U.S. Supreme Court dramatically limits "no injury" class action lawsuits in federal court

U.S. Supreme Court dramatically limits "no injury" class action lawsuits in federal court

In a ruling that may have a significant impact on certain “no injury” class action cases in federal court, the U.S. Supreme Court recently issued a 5-4 decision that dramatically limits the “standing” – a plaintiff’s right to bring suit in federal court – necessary to recover damages.

The case is TransUnion LLC v. Ramirez. There, a class of 8,185 individuals sued TransUnion under the Fair Credit Reporting Act (“FCRA”), claiming that TransUnion failed to use reasonable procedures to ensure that their credit files were accurate, and also to provide consumers with their complete credit file upon request. For 1,853 of the individuals – including the class representative Ramirez – TransUnion provided third-party businesses with misleading credit reports that wrongly identified the individuals as a “potential match” for names on a government watch list of terrorists, drug dealers, and other serious criminals. The question before the Court was whether all or some of those statutory violations were sufficient for plaintiffs to bring claims in federal court.

Writing for the majority, Justice Brett Kavanaugh held that the Court had “no trouble” finding standing to sue on behalf of the 1,853 individuals for whom TransUnion provided inaccurate credit reports to third-party businesses because TransUnion’s actions resulted in the kind of reputational harm associated with defamation, a traditionally recognized basis for a lawsuit in American courts.

The Court came to the opposite conclusion for the class members whose credit reports were not provided to any third party. Ramirez argued that that group was at an increased risk of reputational and other harm because TransUnion did not ensure that their credit reports were accurate, and TransUnion argued that the mere risk of harm, without more, could not qualify as a concrete injury and therefore did not support standing to sue for damages. The Court agreed with TransUnion, finding that the plaintiffs for whom TransUnion did not send inaccurate credit reports lacked standing because those individuals did not suffer any reputational injury. As the Court explained TransUnion's argument:

 

[I]f an individual is exposed to a risk of future harm, time will eventually reveal whether the risk materializes in the form of actual harm. If the risk of future harm materializes and the individual suffers a concrete harm, then the harm itself, and not the preexisting risk, will constitute a basis for the person’s injury and for damages. If the risk of future harm does not materialize, then the individual cannot establish a concrete harm sufficient for standing.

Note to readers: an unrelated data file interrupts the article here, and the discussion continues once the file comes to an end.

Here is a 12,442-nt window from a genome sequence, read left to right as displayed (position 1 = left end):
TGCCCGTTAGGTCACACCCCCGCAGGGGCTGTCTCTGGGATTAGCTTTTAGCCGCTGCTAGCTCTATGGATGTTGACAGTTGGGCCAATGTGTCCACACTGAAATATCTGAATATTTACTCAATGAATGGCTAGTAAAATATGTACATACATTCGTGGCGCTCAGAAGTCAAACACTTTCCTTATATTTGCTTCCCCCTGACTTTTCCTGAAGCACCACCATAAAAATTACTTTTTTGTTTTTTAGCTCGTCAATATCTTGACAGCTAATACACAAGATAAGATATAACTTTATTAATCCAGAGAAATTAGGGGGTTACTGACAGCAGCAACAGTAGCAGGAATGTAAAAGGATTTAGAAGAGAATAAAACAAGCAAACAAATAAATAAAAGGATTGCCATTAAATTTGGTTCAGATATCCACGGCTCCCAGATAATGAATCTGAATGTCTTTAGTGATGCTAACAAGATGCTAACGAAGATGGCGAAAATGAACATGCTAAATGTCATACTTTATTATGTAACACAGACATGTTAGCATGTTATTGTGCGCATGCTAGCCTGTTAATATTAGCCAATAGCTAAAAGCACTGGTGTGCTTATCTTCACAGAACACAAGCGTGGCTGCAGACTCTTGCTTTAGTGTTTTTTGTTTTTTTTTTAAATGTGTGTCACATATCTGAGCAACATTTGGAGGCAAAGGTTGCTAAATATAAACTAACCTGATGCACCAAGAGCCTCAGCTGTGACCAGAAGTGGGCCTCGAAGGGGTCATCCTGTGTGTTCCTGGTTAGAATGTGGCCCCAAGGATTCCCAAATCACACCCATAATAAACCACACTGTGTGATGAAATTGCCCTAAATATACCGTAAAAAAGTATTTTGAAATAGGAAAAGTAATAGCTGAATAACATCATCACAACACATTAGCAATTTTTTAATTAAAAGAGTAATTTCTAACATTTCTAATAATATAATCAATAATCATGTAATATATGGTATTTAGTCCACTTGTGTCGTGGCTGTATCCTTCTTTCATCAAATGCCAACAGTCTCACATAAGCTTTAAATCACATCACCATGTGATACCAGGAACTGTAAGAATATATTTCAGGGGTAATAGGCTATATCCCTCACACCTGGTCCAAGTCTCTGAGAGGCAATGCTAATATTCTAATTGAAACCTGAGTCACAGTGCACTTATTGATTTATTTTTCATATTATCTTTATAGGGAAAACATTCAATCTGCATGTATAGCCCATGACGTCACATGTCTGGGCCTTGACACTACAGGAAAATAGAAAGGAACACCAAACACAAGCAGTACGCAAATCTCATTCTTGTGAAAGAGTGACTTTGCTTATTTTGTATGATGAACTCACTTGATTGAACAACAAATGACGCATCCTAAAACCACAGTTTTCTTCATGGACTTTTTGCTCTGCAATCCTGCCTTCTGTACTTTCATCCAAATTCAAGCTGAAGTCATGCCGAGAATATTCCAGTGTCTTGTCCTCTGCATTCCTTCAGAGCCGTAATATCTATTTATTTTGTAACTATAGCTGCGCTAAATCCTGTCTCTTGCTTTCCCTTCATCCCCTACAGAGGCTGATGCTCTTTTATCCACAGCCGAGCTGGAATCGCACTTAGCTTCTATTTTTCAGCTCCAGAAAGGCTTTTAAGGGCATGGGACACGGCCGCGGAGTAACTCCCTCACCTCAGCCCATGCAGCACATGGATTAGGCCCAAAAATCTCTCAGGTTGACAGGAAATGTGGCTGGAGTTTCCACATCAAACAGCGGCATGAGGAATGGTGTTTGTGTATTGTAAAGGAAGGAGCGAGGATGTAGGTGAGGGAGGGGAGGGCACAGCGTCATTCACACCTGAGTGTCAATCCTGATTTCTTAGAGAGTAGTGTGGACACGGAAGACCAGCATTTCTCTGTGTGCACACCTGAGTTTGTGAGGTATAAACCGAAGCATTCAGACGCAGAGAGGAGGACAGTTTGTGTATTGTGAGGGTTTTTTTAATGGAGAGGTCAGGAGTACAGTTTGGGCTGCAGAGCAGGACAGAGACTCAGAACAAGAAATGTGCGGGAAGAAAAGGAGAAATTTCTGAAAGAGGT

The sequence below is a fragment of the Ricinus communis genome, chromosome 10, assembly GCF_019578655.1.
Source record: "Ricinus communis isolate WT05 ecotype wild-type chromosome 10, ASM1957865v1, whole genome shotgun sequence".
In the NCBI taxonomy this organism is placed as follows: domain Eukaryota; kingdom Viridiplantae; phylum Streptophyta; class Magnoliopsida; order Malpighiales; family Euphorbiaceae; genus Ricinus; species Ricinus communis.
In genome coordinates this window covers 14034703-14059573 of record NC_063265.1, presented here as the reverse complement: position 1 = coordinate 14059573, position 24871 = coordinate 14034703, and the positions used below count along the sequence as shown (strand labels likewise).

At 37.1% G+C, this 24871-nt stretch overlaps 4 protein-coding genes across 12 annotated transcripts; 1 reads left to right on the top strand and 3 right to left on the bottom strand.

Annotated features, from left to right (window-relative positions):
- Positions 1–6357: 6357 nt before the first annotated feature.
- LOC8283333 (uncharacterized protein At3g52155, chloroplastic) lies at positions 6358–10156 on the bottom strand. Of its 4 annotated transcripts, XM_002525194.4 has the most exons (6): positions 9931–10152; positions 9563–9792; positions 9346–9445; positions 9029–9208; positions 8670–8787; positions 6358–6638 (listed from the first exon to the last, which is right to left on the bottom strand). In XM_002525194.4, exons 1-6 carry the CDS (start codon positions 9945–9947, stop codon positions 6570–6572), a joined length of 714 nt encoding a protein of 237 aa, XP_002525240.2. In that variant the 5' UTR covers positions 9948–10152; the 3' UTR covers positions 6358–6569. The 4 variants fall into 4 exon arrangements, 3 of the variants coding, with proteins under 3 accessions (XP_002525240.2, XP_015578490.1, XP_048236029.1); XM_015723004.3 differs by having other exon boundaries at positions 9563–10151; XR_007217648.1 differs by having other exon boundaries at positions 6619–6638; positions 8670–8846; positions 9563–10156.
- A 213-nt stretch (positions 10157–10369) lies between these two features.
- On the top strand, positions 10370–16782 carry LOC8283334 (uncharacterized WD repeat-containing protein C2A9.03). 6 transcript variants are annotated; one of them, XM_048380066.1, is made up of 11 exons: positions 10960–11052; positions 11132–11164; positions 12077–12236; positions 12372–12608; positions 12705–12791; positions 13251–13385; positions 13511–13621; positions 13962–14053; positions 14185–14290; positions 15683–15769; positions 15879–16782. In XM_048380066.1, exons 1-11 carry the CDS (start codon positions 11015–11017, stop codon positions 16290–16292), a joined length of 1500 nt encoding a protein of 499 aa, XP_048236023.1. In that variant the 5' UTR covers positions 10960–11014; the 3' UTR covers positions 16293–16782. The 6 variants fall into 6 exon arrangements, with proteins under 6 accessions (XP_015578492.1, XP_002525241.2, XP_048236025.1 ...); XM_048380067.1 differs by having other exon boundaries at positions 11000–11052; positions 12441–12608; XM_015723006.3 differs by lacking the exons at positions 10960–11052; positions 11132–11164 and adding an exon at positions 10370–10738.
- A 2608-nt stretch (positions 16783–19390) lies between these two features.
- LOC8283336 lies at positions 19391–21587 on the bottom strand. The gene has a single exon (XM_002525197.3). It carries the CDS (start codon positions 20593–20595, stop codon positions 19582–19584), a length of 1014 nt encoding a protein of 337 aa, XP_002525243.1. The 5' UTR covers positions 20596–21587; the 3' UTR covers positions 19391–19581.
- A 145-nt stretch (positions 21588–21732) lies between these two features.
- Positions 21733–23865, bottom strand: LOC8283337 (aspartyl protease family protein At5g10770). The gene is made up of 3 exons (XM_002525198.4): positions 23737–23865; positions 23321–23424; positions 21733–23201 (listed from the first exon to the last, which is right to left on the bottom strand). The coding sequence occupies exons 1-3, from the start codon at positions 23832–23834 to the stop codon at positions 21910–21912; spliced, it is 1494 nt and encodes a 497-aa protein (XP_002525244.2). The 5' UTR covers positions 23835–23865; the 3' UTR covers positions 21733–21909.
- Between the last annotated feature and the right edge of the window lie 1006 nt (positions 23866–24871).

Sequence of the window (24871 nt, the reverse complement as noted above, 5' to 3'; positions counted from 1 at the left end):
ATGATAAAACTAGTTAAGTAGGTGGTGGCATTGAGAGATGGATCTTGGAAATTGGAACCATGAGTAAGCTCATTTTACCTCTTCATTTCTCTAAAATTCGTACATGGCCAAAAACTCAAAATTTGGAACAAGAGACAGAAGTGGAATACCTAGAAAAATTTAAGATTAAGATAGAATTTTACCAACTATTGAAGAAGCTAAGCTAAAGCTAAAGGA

Thus, the Court concluded, the 6,332 individuals whose credit reports were not shared with third parties were unable to bring claims for damages against TransUnion in federal court.

TransUnion should have a far-reaching and immediate impact on “no injury” class action suits. The ruling clarifies that the Court’s earlier decision in Spokeo, Inc. v. Robins, which held that the imminent risk of future harm can satisfy the injury-in-fact requirement for Article III standing, applies only to requests for prospective injunctive relief, not retrospective damages. This clarification would mean that a plaintiff or putative class member whose standing is grounded only in the alleged imminent risk of future harm, as opposed to the existence of some actual injury, would lack standing to seek damages from the defendant. That, in turn, may be a strong deterrent for plaintiffs to file such cases in federal court.

TransUnion also extends the well-established rule that a plaintiff must have standing to pursue every form of relief requested to unnamed class members. Although the Court expressly declined to address the question of whether this showing must be made before a class is certified, the requirement that every class member have standing could have significant implications on class certification. For instance, it could impact the commonality and/or predominance aspects of the analysis inasmuch as every potential class member may be required to independently demonstrate his or her standing to join the class. And it may breathe new life into the debate over whether “ascertainability” should be a required showing at the certification stage given that it may not be known or knowable who among a class has suffered a sufficient injury for standing purposes.

Many important questions remain unresolved following TransUnion. These issues will be hotly contested for years to come, and only time will tell when and how they will be decided.

Please contact McDonald Hopkins with any questions or comments about the impact or implications of TransUnion. Our experienced class action defense attorneys are ready to help.

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